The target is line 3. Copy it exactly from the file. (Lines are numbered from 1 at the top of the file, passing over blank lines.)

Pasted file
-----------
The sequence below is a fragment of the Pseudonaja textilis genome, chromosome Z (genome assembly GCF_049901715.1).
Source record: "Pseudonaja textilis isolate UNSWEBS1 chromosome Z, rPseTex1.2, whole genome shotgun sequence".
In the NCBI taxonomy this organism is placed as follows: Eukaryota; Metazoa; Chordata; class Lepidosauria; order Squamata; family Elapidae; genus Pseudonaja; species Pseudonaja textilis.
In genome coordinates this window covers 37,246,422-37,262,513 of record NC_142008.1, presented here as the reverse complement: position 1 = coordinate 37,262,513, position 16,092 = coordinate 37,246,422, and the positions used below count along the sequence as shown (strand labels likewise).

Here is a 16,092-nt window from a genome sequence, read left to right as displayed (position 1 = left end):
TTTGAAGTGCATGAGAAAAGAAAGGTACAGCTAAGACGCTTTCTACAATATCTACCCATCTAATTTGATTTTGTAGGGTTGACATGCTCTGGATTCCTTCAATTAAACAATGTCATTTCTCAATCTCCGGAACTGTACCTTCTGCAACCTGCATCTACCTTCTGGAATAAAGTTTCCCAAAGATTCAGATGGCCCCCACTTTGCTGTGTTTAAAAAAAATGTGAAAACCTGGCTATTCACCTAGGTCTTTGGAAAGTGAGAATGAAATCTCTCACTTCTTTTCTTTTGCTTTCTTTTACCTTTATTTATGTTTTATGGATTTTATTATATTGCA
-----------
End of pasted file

In the NCBI taxonomy this organism is placed as follows: Eukaryota; Metazoa; Chordata; class Lepidosauria; order Squamata; family Elapidae; genus Pseudonaja; species Pseudonaja textilis.